Vladimir Putin is said to have ordered a complex operation by his country’s intelligence services to help Donald Trump win the 2016 US election. The Russian President approved the same plan at the National Security Council meeting in the Kremlin on January 22, 2016. “Guardian”. According to its own statements, the newspaper was able to see internal documents that seem to prove it. He also published photographs of brief excerpts from newspapers.
a meet That day undeniably happened. In addition to Putin, the most important government representatives attended, including then-Prime Minister Dmitry Medvedev, Foreign Minister Sergei Lavrov and Defense Minister Sergei Shozgu. The then chiefs of the SVR and FSB secret services also attended the meeting. According to the official presentation, it was about the economy and Moldova.
According to the Guardian, however, there was another topic on the agenda: Donald Trump, the most likely Republican presidential candidate at the time. Meeting participants agreed that Trump’s entry into the White House would benefit Moscow’s strategic interests: because of potential “social unrest” in the US and because the US president’s negotiating position with Russia would be weakened.
Putin’s spokesman denies that experts urge caution
The Kremlin vehemently denies this. Asked by the newspaper, Putin’s spokesman Dmitry Peskov said the idea that top representatives of the Russian government decided at a meeting to support Trump is in the territory of “bad fiction”.
However, experts consulted by the Guardian believe the documents to be credible. The material “reflects reality,” said the Russian, for example. Intelligence specialist Andrei Solatov Newspaper. The documents are in line with Secret Services and Security Council procedures. The Kremlin is now managing such operations down to the last detail, says Solatov. “Putin made it clear to his spies by 2015 at the latest that nothing could happen independently of him.”
However, other experts advised caution. Christopher Krebs, the former head of the US Cyber Security Agency, tweeted, the documents may be wrong. The whole thing is simply “very appropriate”.
Too Thomas Rideau, a political scientist at Johns Hopkins University and an expert in intelligence and propaganda, was skeptical. He wrote on Twitter, ‘The Guardian’ report should be taken very carefully. Reasons for this include the timing, the newspaper’s extremely cautious terminology, and the fact that the report does not quote a British government representative, not even an anonymous one.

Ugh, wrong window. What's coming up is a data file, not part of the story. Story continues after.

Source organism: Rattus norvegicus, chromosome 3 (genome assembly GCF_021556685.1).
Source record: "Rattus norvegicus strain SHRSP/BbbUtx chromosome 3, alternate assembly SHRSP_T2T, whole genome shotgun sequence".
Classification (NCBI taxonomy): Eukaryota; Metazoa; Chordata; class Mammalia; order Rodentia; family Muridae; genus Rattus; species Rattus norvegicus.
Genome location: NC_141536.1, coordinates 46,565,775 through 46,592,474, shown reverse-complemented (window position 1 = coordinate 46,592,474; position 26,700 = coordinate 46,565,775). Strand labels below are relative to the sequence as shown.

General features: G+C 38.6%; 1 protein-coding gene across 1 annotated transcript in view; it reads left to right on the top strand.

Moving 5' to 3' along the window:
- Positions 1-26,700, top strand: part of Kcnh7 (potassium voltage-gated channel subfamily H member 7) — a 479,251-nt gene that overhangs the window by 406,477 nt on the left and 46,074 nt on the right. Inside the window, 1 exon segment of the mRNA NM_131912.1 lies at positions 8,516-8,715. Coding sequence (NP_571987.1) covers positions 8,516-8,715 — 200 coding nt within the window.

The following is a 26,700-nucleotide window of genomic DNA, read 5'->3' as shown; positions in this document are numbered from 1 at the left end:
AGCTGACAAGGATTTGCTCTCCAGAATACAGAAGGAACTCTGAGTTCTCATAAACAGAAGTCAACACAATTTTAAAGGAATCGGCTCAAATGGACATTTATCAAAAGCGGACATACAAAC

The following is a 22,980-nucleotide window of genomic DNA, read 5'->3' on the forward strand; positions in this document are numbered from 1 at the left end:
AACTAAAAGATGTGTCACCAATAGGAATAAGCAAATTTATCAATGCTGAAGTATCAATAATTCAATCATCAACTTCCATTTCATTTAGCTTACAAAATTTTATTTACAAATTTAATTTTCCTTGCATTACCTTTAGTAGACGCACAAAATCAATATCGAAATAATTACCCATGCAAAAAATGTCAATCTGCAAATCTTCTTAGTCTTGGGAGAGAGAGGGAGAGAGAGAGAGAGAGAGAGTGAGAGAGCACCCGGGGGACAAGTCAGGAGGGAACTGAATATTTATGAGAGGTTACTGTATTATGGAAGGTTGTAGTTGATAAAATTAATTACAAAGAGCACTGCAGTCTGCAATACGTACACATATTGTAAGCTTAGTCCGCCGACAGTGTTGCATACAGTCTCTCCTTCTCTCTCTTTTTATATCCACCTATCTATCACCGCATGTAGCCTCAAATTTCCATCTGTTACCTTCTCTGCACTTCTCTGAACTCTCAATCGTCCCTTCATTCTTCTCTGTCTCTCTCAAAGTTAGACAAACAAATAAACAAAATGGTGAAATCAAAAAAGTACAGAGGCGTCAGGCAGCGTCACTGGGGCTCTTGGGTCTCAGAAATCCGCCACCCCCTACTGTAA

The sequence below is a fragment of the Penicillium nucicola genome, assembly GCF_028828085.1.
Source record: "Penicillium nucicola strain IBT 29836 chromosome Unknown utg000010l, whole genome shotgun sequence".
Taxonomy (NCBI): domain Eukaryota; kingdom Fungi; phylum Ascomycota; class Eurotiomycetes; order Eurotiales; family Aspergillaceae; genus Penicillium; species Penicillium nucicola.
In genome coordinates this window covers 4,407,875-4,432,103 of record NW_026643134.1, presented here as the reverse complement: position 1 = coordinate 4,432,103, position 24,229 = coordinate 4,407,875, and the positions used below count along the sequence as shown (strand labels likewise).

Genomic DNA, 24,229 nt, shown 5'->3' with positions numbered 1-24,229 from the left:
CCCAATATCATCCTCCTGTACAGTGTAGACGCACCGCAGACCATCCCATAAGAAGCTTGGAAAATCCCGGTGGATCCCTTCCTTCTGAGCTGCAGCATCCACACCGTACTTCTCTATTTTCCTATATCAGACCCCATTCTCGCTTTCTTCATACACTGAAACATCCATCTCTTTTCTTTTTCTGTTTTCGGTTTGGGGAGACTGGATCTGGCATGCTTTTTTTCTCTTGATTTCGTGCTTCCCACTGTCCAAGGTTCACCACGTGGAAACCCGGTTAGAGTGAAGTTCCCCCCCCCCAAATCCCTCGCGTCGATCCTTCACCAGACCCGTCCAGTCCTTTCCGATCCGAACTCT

Rid said that should further evidence become public, a reassessment may be appropriate. However, for now experts recommend caution.
According to the newspaper, a decree called by the Guardian said he was able to see “Putin’s signature”. It would direct three Russian intelligence agencies to find ways to support Trump.
There is talk of “certain incidents” that may have happened during Trump’s visits to Moscow in the past
A report classified as confidential with file number “No. 32-04vd” also included a brief psychological profile of Trump and a strategic assessment of the benefits of the Trump presidency for Moscow. The Republican candidate at the time is the most promising candidate from the Kremlin’s point of view, it says. According to an internal assessment, Trump is also an “impulsive, mentally unstable, and unbalanced inferiority complex”.
The report also explicitly confirmed that Russian services contained potentially substandard material, a so-called “compromise” about Trump. The newspaper quoted from the document that it was collected during earlier “informal visits” by the future US President of Russia. Accordingly, there is talk of “certain incidents” that may have happened during Trump’s visits to Moscow in the past. For details, a contract is referenced which the newspaper could not clearly see.
At this point, propaganda expert Rid was particularly skeptical. This “weird reference” to “compromat” is a reason for special caution.
According to the Guardian, after the National Security Council meeting, Putin apparently ordered the formation of a secret cross-departmental commission to implement the plan. In addition to the chairman, Defense Minister Shojagu, it should also include the then SVR boss and the boss of the FSB.
If the documents were genuine, they would offer a rare glimpse into the Kremlin’s decision-making processes. You would also contradict the representation of the Kremlin, a Interference In the past the democratic processes of Western states had repeatedly denied.
After Trump was elected US President, US intelligence agencies published a report on Russian interference in the 2016 election, in which they concluded that Putin ordered a “US presidential campaign” in 2016. The campaign was intended to undermine American citizens’ confidence in the democratic process, harm Hillary Clinton, and help Donald Trump.
Too Special Counsel Robert Mueller It proved that Russia had campaigned extensively for Trump. However, he was unable to prove a targeted “collaboration” or “conspiracy” between Russia and the Trump camp.
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